Stability and bifurcations in neural fields with finite propagation speed and general connectivity
 SIAM J. APPL. MATH
, 2005
"... A stability analysis is presented for neural field equations in the presence of finite propagation speed along axons and for a general class of connectivity kernels and synaptic properties. Sufficient conditions are given for the stability of equilibrium solutions. It is shown that the propagation ..."
Abstract

Cited by 26 (5 self)
 Add to MetaCart
(Show Context)
A stability analysis is presented for neural field equations in the presence of finite propagation speed along axons and for a general class of connectivity kernels and synaptic properties. Sufficient conditions are given for the stability of equilibrium solutions. It is shown that the propagation delays play a significant role in nonstationary bifurcations of equilibria, whereas the stationary bifurcations depend only on the connectivity kernel. In the case of nonstationary bifurcations, bounds are determined on the frequencies of the resulting oscillatory solutions. A perturbative scheme is used to calculate the types of bifurcations leading to spatial patterns, oscillations, and traveling waves. For high propagation speeds a simple method is derived that allows the determination of the bifurcation type by visual inspection of the Fourier transforms of the kernel and its first moment. Results are numerically illustrated on a class of neurologically plausible systems with combinations of Gaussian excitatory and inhibitory connections.
Dynamic instabilities in scalar neural field equations with spacedependent delays
 PHYSICA D
, 2007
"... In this paper we consider a class of scalar integral equations with a form of spacedependent delay. These nonlocal models arise naturally when modelling neural tissue with active axons and passive dendrites. Such systems are known to support a dynamic (oscillatory) Turing instability of the homoge ..."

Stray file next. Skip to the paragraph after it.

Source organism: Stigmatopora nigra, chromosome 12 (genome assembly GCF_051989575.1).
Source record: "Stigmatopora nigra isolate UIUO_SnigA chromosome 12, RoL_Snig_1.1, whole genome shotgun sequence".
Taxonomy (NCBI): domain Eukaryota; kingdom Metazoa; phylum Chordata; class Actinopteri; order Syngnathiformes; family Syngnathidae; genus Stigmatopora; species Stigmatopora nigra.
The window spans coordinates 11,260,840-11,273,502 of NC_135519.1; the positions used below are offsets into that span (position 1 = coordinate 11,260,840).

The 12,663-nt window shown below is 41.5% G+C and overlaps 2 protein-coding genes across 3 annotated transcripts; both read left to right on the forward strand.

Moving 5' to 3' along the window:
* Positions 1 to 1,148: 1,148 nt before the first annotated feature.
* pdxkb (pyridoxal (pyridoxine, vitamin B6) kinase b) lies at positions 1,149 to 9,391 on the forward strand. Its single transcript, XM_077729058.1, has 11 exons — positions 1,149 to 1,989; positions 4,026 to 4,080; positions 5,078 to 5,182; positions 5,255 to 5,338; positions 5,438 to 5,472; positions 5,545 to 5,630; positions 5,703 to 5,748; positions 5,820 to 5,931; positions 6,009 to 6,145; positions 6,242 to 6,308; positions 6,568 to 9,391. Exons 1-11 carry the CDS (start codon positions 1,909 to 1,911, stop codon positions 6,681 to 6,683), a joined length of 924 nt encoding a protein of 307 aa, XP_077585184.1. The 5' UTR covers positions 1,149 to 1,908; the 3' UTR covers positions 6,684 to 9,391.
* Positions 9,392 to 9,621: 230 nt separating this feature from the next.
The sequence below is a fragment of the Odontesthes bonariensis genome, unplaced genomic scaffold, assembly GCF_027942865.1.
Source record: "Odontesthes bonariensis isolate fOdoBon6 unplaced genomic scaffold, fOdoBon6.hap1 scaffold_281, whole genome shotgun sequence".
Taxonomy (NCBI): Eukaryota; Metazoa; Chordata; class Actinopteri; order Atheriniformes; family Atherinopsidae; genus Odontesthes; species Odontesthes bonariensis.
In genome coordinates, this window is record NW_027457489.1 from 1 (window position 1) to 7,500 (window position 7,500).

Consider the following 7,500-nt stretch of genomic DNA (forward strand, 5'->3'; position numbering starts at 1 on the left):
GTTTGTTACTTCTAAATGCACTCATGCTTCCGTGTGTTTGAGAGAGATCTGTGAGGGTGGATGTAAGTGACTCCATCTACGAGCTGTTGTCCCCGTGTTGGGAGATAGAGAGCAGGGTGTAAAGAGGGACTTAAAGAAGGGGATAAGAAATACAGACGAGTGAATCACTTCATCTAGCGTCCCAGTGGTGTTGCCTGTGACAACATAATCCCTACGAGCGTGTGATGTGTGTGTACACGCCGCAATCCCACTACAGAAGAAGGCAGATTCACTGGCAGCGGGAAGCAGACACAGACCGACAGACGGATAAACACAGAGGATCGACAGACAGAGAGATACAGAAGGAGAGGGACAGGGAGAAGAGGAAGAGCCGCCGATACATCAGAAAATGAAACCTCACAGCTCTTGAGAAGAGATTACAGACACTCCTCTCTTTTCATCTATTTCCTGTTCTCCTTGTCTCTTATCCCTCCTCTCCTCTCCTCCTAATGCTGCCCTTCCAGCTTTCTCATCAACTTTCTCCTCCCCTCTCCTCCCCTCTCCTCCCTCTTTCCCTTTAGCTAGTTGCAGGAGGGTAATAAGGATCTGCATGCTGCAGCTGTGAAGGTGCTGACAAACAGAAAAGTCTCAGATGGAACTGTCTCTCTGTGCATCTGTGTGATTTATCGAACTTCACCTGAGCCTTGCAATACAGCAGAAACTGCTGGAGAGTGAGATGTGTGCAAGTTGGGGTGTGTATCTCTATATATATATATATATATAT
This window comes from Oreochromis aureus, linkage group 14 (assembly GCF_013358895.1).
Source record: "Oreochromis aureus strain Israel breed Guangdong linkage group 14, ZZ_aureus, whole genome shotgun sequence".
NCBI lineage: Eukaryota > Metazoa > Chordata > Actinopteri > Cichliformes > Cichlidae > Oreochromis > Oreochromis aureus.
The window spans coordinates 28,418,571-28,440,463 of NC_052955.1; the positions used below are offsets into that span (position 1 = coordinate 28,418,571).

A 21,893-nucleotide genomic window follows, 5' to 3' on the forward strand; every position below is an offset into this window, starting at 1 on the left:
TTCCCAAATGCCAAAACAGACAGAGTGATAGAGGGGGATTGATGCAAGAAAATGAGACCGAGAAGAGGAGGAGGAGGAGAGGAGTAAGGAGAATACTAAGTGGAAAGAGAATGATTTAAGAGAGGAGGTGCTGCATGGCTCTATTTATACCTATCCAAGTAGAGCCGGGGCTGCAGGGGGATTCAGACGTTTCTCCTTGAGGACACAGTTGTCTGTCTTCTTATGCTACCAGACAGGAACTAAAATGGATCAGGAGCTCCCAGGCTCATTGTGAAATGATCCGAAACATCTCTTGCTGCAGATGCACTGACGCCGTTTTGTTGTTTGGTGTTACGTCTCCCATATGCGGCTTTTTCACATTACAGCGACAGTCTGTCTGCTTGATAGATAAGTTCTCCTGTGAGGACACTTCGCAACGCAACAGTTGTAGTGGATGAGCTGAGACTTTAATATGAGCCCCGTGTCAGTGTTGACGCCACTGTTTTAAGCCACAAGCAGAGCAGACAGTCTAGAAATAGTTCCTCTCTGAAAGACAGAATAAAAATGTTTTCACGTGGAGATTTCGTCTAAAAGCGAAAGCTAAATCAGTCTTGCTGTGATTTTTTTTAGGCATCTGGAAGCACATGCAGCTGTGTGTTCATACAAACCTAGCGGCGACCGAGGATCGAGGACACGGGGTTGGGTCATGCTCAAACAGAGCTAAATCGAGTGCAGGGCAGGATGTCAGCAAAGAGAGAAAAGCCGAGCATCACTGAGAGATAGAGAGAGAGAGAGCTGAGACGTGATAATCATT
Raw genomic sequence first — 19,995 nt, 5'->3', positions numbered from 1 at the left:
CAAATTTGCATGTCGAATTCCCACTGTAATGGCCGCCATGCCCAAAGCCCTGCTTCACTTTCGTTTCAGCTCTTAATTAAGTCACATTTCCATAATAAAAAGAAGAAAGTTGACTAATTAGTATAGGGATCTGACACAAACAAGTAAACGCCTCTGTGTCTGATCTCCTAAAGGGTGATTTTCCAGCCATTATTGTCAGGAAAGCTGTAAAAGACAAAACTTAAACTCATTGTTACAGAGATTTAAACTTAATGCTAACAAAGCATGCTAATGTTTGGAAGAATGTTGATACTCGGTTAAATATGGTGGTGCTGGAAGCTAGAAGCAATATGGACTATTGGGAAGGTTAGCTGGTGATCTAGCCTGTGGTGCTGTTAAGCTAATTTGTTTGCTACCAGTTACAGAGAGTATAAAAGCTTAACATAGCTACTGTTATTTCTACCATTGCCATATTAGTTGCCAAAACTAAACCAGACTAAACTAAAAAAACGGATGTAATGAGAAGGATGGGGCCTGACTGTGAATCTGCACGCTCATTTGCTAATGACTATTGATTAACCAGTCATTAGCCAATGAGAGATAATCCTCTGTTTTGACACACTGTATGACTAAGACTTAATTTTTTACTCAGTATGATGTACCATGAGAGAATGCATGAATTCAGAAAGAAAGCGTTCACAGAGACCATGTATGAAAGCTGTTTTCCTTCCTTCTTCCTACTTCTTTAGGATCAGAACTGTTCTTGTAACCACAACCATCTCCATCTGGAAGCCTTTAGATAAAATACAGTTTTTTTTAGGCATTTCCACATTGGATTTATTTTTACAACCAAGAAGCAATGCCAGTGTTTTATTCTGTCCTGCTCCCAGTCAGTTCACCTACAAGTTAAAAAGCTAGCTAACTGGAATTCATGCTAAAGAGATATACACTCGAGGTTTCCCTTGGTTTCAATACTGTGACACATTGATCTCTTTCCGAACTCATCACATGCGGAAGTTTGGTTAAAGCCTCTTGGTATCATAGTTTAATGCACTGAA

Abstract

Cited by 21 (0 self)
 Add to MetaCart
In this paper we consider a class of scalar integral equations with a form of spacedependent delay. These nonlocal models arise naturally when modelling neural tissue with active axons and passive dendrites. Such systems are known to support a dynamic (oscillatory) Turing instability of the homogeneous steady state. In this paper we develop a weakly nonlinear analysis of the travelling and standing waves that form beyond the point of instability. The appropriate amplitude equations are found to be the coupled meanfield Ginzburg–Landau equations describing a Turing–Hopf bifurcation with modulation group velocity of O(1). Importantly we are able to obtain the coefficients of terms in the amplitude equations in terms of integral transforms of the spatiotemporal kernels defining the neural field equation of interest. Indeed our results cover not only models with axonal or dendritic delays but those which are described by a more general distribution of delayed spatiotemporal interactions. We illustrate the predictive power of this form of analysis with comparison against direct numerical simulations, paying particular attention to the competition between standing and travelling waves and the onset of Benjamin–Feir instabilities.
Existence and properties of solutions for neural field equations
, 2007
"... The first goal of this work is to study solvability of the neural field equation ∂u(x, t) τ − u(x, t) = w(x, y)f(u(y, t)) dy, x ∈ R ∂t m, t> 0, R m which is an integrodifferential equation in m+1 dimensions. In particular, we show the existence of global solutions for smooth activation function ..."
Abstract

Cited by 9 (0 self)
 Add to MetaCart
(Show Context)
The first goal of this work is to study solvability of the neural field equation ∂u(x, t) τ − u(x, t) = w(x, y)f(u(y, t)) dy, x ∈ R ∂t m, t> 0, R m which is an integrodifferential equation in m+1 dimensions. In particular, we show the existence of global solutions for smooth activation functions f with values in [0, 1] and L 1 kernels w via the Banach fixpoint theorem. For a Heaviside type activation function f we show that the above approach fails. However, with slightly more regularity on the kernel function w (we use Hölder continuity with respect to the argument x) we can employ compactness arguments, integral equation techniques and the results for smooth nonlinearity functions to obtain a global existence result in a weaker space. Finally, general estimates on the speed and durability of waves are derived. We show that compactly supported waves with directed kernels (i.e. w(x, y) ≤ 0 for x ≤ y) decay exponentially after a finite time and that the field has a well defined finite speed. 1